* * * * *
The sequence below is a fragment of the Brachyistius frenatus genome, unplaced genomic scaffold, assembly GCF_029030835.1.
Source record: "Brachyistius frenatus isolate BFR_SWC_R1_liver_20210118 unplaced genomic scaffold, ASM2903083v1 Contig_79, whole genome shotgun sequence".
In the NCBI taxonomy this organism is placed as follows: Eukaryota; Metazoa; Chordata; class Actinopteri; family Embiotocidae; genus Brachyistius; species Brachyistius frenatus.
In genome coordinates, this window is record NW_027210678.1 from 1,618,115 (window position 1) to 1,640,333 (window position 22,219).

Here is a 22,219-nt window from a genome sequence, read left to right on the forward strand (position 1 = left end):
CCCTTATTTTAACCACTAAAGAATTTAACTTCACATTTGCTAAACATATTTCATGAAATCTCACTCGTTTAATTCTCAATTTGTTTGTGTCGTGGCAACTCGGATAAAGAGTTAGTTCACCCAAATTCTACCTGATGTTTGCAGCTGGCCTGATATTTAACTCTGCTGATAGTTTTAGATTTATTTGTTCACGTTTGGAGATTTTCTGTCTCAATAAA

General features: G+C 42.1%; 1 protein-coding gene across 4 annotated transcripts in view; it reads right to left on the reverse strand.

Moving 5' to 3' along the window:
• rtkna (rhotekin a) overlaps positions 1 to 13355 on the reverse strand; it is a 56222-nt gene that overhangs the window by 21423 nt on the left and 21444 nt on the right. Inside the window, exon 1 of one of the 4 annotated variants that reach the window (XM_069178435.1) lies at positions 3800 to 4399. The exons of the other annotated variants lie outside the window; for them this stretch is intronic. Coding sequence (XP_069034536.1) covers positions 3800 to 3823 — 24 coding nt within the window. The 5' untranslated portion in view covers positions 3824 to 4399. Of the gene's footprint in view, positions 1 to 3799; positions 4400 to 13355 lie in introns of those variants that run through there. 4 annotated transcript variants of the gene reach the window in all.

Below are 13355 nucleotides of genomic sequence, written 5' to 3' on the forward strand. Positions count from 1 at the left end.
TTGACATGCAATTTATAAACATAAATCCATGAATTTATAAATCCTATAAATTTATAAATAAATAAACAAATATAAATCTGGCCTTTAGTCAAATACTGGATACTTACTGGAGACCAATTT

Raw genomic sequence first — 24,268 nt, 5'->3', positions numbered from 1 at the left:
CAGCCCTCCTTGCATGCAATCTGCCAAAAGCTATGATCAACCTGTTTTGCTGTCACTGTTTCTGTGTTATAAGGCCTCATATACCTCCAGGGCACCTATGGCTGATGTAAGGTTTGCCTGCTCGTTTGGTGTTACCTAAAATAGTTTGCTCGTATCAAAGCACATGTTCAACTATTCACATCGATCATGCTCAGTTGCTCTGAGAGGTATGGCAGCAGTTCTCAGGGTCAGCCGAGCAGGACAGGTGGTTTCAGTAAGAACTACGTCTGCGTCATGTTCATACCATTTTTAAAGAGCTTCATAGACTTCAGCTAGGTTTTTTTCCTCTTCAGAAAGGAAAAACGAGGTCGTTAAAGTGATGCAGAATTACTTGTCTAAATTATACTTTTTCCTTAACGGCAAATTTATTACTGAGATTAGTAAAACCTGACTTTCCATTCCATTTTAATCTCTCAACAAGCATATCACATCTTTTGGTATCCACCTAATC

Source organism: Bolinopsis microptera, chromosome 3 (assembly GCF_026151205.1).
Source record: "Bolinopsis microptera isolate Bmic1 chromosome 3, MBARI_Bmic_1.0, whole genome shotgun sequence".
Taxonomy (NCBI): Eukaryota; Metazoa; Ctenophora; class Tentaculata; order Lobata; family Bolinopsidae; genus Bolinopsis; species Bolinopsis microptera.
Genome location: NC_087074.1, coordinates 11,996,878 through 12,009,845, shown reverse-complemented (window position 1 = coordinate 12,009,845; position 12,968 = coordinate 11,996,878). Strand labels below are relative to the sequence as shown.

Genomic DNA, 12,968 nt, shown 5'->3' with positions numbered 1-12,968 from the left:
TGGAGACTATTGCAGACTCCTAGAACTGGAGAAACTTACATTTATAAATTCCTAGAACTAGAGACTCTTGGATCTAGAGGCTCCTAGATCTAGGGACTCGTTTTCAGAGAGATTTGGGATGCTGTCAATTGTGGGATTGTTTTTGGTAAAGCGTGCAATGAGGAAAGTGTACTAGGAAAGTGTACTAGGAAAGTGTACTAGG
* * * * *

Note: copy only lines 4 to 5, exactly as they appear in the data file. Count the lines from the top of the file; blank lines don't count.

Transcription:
In genome coordinates, this window is record NW_027210678.1 from 1,618,115 (window position 1) to 1,640,333 (window position 22,219).

Here is a 22,219-nt window from a genome sequence, read left to right on the forward strand (position 1 = left end):